In 1981 at the age of 22 the Milnerton based Piet Steyn was the youngest licenced trainer in the country.
Thirty eight years and dozens of stakes winners later he is considered by many to be something of a miracle worker as he produces regular cheques from a limited team of horses.
Speaking after the 7yo Waiting For Rain had registered his seventh career win at Kenilworth on Saturday, an emotional Steyn issued a plea for something to be done in support of the smaller trainer.
“In a year or two we are going to end up with only four or five trainers in Cape Town, and racing can’t survive on that. Owners have to support the smaller trainers. I know you can’t tell people where to put their horses but come and look at Milnerton and see how many empty stables there are.”
He pointed a finger for the disaster in the ‘clicky Cape’ at ‘agents, breeders and the whole clique’.
“It doesn’t matter how good you are – if you are not in that flow you can forget about it.”
The man who spends most of every day at his yard pointed out that he always put his money where his mouth was.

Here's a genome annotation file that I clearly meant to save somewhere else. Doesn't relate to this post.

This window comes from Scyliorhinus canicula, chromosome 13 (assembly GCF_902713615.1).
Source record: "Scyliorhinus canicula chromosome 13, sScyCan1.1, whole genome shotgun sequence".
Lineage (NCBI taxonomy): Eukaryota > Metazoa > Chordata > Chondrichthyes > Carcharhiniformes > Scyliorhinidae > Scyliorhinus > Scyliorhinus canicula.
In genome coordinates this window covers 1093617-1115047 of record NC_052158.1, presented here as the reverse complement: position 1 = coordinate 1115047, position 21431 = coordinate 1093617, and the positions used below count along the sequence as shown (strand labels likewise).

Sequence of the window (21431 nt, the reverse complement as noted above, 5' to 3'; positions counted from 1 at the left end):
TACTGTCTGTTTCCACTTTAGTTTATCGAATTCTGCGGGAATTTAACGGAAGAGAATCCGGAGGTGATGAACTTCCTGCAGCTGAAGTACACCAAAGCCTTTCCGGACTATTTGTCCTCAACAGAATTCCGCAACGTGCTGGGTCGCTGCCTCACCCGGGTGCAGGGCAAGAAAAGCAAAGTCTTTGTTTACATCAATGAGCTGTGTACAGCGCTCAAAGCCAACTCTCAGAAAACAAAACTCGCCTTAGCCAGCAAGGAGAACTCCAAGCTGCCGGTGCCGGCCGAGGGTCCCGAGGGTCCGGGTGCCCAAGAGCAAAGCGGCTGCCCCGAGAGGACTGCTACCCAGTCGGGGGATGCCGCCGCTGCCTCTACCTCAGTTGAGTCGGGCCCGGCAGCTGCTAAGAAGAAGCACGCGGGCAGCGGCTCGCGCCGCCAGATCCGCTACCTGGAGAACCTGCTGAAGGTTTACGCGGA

“I go quarter and half shares in many of my horses.”
A horseman to the very tips of his toes, Piet Steyn came through the ranks of the Cape Hunt & Polo Club amateur racing.
Years ago he fondly recalled the days he rode winners in front of packed grandstands.
After doing his ‘stable articles’ with the late legend Peter Kannemeyer, Piet trained top horses like Queen’s Elect, Justerini and Double Vodka and also produced a second in the Durban July with Gitano.
But the landscape has changed dramatically in the past twenty years.
Gone are many of the smaller salaried or hobby owners who could still afford and chose to race with friends and partners.
Gone are the days of affordable keep.
Gone is the spirit, the atmosphere and the ‘gees’ when wild horses wouldn’t keep us away from even an ordinary racemeeting on a wet Wednesday at Milnerton.